Thursday, May 24, 2007

It wasn't always this way.

I'm reading a seminal book by Richard M. Weaver called "Ideas Have Consequences." The major theme will probably bubble-up in future posts. A minor topic Weaver touches on is an area I think the handful of smart readers of this blog are interested in - and that's work.

Weaver talks about work before the Industrial Revolution, and describes the daily routine as a continuation of prayer. The worker was driven by the desire to work perfectly, to constantly improve their craft under the eyes of God, as this was their significant contribution to the whole.

Take this out of a religious context and it still works. Consider the farmer, who was connected to the land. Let's assume this farmer was an atheist. Each morning the farmer wakes and is at the mercy of nature. Any abrupt change in climate could ruin his livelihood and starve his family. Part of his work is accepting the fact that there are variables out of his control. Each day in the field is therefore a communication with nature. He tends to the field and listens, perceives, touches nature's signals. The farmer has no choice but to accept the fact that his fate lies in a higher power - even if he chooses not to mythologize it.

Take the craftsmen. The craftsmen learns a trade and accepts it for the rest of his life. For the craftsmen the tool he creates is the ultimate reflection of himself. The emphasis is on quality, on creating a most magnificent tool, and then improving on it. For to improve on it is to improve upon himself.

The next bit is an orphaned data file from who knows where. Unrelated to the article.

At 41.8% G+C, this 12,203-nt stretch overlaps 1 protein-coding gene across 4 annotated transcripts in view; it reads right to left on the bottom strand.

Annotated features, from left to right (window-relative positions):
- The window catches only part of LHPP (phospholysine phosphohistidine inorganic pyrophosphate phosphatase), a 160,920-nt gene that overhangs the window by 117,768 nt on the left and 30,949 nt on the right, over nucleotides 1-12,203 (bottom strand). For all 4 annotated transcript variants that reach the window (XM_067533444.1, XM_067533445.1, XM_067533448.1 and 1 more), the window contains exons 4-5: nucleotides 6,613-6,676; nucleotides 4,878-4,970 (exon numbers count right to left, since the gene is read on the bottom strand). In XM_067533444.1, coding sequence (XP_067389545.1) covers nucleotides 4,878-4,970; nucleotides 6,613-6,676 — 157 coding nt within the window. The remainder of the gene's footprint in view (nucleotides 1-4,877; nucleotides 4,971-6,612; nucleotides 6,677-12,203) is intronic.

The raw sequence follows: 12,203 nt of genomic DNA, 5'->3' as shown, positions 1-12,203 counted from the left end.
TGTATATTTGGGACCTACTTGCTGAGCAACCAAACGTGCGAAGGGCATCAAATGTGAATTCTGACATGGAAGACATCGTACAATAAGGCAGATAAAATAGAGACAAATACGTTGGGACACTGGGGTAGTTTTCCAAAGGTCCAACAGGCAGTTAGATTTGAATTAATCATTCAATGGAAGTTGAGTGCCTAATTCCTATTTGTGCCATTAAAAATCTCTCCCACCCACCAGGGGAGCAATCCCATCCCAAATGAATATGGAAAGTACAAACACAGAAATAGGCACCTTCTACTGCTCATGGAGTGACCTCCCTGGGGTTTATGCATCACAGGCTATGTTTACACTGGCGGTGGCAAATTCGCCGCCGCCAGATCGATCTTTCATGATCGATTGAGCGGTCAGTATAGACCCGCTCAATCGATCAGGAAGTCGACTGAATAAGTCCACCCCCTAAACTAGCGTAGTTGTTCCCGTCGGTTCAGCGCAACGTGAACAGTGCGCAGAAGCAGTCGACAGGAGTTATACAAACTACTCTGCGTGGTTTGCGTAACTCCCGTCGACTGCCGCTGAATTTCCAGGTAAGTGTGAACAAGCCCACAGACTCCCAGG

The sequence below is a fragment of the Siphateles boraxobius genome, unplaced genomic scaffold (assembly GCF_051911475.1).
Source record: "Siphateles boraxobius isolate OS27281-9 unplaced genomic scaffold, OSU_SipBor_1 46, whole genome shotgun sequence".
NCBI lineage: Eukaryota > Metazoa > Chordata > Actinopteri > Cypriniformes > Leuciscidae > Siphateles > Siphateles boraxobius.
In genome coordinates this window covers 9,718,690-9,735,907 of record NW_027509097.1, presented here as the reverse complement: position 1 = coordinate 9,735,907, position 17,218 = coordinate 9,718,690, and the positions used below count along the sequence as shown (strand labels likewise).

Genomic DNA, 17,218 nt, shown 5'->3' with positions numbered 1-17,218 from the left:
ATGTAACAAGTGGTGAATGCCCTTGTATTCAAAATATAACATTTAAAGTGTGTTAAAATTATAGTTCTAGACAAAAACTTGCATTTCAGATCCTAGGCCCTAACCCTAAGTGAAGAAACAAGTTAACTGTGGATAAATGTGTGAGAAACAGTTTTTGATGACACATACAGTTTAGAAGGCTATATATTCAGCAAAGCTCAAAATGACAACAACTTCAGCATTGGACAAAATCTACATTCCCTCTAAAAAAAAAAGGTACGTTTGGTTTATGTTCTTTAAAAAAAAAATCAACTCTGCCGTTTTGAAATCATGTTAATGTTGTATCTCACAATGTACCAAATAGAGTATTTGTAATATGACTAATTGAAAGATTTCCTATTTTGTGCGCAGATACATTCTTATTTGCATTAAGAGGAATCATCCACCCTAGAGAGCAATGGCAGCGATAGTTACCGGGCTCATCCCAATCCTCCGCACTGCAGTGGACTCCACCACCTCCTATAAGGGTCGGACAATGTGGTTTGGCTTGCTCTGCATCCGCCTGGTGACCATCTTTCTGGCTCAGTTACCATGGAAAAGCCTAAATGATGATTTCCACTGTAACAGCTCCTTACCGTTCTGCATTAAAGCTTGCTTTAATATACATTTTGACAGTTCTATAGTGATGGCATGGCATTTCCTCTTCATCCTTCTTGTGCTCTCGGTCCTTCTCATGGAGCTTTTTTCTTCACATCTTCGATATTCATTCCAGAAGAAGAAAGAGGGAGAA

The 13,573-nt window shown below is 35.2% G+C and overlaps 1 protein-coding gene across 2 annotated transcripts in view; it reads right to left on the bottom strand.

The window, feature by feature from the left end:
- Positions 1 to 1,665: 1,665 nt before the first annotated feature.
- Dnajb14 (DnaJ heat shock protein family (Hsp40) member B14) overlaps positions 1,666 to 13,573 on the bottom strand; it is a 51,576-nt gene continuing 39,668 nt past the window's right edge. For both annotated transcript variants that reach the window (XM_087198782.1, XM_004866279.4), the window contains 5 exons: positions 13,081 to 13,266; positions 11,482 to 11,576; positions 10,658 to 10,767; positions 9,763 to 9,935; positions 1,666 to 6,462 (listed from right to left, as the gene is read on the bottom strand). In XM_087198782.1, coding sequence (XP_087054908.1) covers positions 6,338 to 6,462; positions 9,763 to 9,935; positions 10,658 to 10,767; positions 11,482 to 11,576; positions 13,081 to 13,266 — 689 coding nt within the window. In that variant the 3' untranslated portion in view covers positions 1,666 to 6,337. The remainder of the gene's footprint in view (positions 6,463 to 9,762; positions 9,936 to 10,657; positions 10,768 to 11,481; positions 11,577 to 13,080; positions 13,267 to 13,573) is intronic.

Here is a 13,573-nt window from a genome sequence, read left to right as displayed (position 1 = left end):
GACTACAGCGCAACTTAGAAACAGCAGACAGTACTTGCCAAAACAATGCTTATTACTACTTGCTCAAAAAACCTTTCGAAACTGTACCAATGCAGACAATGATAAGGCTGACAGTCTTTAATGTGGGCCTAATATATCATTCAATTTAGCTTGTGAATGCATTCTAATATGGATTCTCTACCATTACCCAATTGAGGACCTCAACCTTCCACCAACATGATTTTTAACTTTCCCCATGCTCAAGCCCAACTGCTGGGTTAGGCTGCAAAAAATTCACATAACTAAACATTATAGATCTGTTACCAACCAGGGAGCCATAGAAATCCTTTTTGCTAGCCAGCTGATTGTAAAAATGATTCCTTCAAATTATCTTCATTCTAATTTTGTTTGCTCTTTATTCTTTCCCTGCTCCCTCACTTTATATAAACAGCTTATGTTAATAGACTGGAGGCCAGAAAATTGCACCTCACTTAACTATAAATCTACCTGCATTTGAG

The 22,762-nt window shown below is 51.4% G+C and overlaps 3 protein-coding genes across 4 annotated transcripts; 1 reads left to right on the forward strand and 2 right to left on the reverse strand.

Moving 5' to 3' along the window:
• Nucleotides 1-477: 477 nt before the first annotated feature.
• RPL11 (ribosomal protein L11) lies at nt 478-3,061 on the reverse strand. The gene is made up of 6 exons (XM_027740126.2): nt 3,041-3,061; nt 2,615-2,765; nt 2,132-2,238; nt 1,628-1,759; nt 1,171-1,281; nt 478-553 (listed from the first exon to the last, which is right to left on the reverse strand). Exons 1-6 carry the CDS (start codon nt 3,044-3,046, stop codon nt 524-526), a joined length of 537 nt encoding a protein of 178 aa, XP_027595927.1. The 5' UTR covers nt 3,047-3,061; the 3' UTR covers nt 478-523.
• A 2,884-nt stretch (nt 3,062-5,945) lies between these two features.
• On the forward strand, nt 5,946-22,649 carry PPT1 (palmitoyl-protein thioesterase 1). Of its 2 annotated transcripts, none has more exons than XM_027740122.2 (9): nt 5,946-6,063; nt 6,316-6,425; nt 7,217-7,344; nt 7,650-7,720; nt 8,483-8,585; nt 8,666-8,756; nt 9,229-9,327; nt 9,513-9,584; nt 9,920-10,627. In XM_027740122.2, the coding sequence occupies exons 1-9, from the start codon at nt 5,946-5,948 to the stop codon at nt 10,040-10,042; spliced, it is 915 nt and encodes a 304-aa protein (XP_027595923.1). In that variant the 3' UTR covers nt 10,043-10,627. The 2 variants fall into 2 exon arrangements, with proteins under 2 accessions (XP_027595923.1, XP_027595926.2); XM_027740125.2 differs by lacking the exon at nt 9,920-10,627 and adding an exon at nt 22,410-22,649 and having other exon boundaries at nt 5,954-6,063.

Think about this - if you knew you were going to create horseshoes every single day for the rest of your life, would you create hunks of trash? Or would you begin to craft the most perfect horseshoe that ever existed? The craftsmen who chooses mediocrity has reason to drink, the craftsmen who chooses excellence has good reason to get up early in the morning, as his work has meaning.

Enter the Industrial Revolution, where the machine drives a wedge between the craftsmen and the tool, the farmer and the land. The machine cares not for quality but quantity, nor does it communicate with nature but rather fight it. If a machine could worship, it would worship consistency.

The worker is now a slave to the accountant, who cares only for numbers. This is the point where Marx jumped in and said the worker must revolt against the accountant, then equally disperse the profits. But this doesn't solve the problem does it? The workers can rid themselves of the accountant but they must keep the machine. They cannot revolt against the machine if they want to continue the profits.

Instead, according to Weaver, the worker in the capitalist country essentially plays the game and commoditizes work. Work is then negotiated like any other transaction. And the goal of the workday changes from striving toward perfection to maximizing efficiency. In other words, the worker ceases to create something he's proud of, and instead strives to give the least effort for the best price. Work is therefore severed from any spiritual or worthwhile meaning. The worker no longer worships nature, God, a higher power, but rather a new entity - the consumer. They create for the consumer in the day and become the consumer when not working.

This is where many people start preaching against the material world. Yelling at people to stop buying stuff. The idea is if people quench their desire to have things, they wouldn't need to work so hard to get them, and will therefore be content. I don't agree with this though, because even if one were to own only the bare necessities they would still not answer the problem of what gets them up in the morning and out the door.

I don't have the answer, but I'm leaning toward the idea that serving the consumer doesn't quite light a fire.

1 comment:

Anonymous said...

this was probably one of the most intelligent things I've read in a long time. Well done.